Although plenty close to (among others) the Hippodrome (1907), Park (1883) and Cleveland (1885) theaters, Otto Moser’s was especially proximate to the esteemed Euclid Avenue Opera House. Built in 1875 on Sheriff Street (a secondary entrance faced Euclid Avenue) the Opera House quickly became Cleveland’s premier showcase for all manner of “legitimate” entertainment—quickly marginalizing the aging Academy of Music on Bank (now West 6th) Street. Owned for a time by Marcus Hanna, the Opera House was largely destroyed in an 1892 fire. However, Hanna rebuilt and the theater reopened on November 11, 1893, quite possibly the same night that Otto Moser’s restaurant came into being directly across Sheriff Street. The Opera House closed and was demolished in 1922 to make way for an S.S. Kresge store. By this time, Cleveland's theatrical epicenter was moving east and “moving pictures” had become entertainment’s biggest draw.
Despite his bistro’s welcoming ambiance, Otto Moser was nonetheless obligated to observe the era’s social and legal canons, and that meant “men only.” But ever the egalitarian opportunist, Otto got around the ban by creating a private “Cheese Club” in the restaurant’s basement. The gathering spot featured a giant wheel of cheese in the middle of the room and served beer to both sexes. The Cheese Club quickly become a destination unto itself, catering to entertainers, politicians, journalists and members of notable families. Theater folk like Lillian Russell, George M. Cohan, Helen Hayes and Eddie Foy put on private shows, told stories, sang songs and recited poetry. A tunnel under Sheriff Street allowed patrons as well as performers to move freely and discretely between the Opera House and the Cheese Club.
By the late 1920s the Opera House was gone and Cleveland’s theater district had moved up Euclid. Yet Otto Moser’s remained unaltered, save for a dry spell during Prohibition. Even after Moser's death in 1942 the restaurant’s character changed little. The establishment was acquired by the Langham family who sold it to Helen Gilman and Moser bartenders Jack and Max Joseph in 1952. The heavy oak furniture stayed. Menu items were still named after celebrities. Food such as house-specialty corned beef and cabbage was still cooked in a downstairs kitchen. Festivities continued to be supervised by a giant plaster eagle with a cigar in its beak and a dusty moose head named Bullwinkle, whose antlers were festooned with customer-donated hats. One big change, however, was (ding!) the establishment’s first cash register: Moser had always thrown paper money into a drawer and piled coins on a marble slab behind the bar.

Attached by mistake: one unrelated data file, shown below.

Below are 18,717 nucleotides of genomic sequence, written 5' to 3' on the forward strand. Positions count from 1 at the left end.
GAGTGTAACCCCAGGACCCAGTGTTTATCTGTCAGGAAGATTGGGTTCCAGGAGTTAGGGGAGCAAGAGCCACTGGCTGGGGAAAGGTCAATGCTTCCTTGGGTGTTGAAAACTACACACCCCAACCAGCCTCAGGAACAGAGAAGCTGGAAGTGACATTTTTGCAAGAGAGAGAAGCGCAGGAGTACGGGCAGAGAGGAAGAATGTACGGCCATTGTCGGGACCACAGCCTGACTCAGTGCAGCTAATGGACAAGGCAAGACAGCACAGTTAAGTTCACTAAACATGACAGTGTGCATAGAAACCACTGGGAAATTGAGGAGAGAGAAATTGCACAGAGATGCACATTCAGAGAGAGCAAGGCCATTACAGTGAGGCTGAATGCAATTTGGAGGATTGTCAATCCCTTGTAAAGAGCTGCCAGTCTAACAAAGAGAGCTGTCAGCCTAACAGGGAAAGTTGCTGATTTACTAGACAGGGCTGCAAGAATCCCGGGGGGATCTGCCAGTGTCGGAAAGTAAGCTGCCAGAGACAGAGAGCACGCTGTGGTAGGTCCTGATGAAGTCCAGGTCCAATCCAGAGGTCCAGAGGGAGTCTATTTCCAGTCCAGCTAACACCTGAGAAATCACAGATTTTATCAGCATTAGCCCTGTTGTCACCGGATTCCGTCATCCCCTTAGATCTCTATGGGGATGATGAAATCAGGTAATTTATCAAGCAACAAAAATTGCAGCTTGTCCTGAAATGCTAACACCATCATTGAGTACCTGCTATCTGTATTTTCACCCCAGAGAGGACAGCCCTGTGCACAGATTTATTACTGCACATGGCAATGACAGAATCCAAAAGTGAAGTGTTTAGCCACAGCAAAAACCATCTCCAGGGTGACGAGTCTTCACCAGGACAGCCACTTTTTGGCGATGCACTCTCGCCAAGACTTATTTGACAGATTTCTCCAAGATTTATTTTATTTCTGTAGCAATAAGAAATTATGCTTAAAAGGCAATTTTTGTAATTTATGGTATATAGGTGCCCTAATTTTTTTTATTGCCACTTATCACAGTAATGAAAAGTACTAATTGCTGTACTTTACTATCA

Dan Bir and Steve Dimotsis were the restaurant’s last owners, purchasing the establishment in 1977 from Nils Osbeck and David Butler, who had purchased it from John Pitt who had purchased it from Max Joseph. Dimotsis moved the restaurant to Playhouse Square in 1994, believing that the area’s renaissance would be better for business. Otto Moser’s continued to entertain performers appearing at Playhouse Square theaters, the Great Lakes Theater Festival and the Cleveland Play House. And naturally, he added more pictures to the walls. The restaurant carried on for another 24 years until it closed for good in 2018. By that time Playhouse Square was rife with after-show dining spots. But not a one displays photos of Dick Thompson “the Burglar” . . . or Haverley’s United Mastodon Minstrels (a 40-man blackface minstrel troupe) . . . or actor Jock McKay sporting kilts and a bagpipe.